In Bird Therapy, Joe Harkness shares his personal story of living with OCD, generalized anxiety disorder, and depression, and how he manages it with hours outside birdwatching. Let me just say that even though the book begins with his mental state in a dark and dangerous place, the book doesn’t stay there and doesn’t focus on his illness. It’s a positive read about how much his life has changed for the better because of what he calls “Bird Therapy”.

If you’re like I was before reading this book, you might tend to think birdwatching is for retired, elderly people or just for super nerdy types. But the author became a birdwatcher as a young man, so the book is written with a youthful voice full of energy and enthusiasm.

In each chapter, he shares a different glimpse of his birdwatching journey, from his very first attempts to connect with other birders, to setting up his first bird feeders in his back garden, to finding a patch to call his own. He describes experiences of rare bird sightings, interactions with other birders, regular visits to his patch, and what it is like to birdwatch in different seasons. At the end of each chapter, he shares a list of helpful tips for people who would like to begin the birdwatching adventure.

An interesting and positive aspect of this book is that it’s published by Unbound, a crowd-funded indie publisher.

If you or someone you know struggles with mental illness, you would benefit from reading this book. Also, if you’re curious about birdwatching, especially about how to get started, read this book. After reading Bird Therapy, I am paying closer attention to the birds all around me, and am spending more time outside every day. Published on June 13, this book is recommended reading! One last note: you might want to check out Joe’s blog, also named Bird Therapy, about his birdwatching experiences.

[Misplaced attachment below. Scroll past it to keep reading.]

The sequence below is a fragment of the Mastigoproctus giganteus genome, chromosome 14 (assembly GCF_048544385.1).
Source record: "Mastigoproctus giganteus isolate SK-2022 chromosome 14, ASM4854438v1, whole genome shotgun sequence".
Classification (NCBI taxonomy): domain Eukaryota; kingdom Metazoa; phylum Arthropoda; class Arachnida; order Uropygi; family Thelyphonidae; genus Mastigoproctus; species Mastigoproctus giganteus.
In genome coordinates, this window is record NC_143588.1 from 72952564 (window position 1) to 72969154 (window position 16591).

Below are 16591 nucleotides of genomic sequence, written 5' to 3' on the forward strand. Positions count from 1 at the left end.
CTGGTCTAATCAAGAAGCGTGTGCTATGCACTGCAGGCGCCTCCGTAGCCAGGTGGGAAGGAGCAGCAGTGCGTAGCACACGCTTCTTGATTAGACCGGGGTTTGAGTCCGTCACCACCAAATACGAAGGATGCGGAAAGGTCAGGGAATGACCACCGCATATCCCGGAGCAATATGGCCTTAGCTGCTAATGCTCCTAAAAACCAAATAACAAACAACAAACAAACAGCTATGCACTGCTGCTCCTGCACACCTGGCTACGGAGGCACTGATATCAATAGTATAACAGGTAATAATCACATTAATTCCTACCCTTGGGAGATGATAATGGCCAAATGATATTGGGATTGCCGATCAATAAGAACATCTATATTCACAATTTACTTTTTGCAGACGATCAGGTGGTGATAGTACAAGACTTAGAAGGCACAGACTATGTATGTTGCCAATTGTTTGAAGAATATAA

I received a free e-copy of this book from Net Galley, but all opinions are completely my own.

3 KidLit Favorites From Childhood

My mom has told me many times how I would wake up early at six months old or so, she would place me in my playpen with a pile of magazines and picture books, and then she would return to bed. When she came to check on me, I would be happily leafing through the pages–not eating them or tearing them up.

Perhaps you loved books at a young age too, and if you did, you probably have favorite stories that your parent or grandparent read to you over and over. My earliest book memory was of a hardcover edition of Goodnight Moon by Margaret Wise Brown. I loved that book to pieces, literally.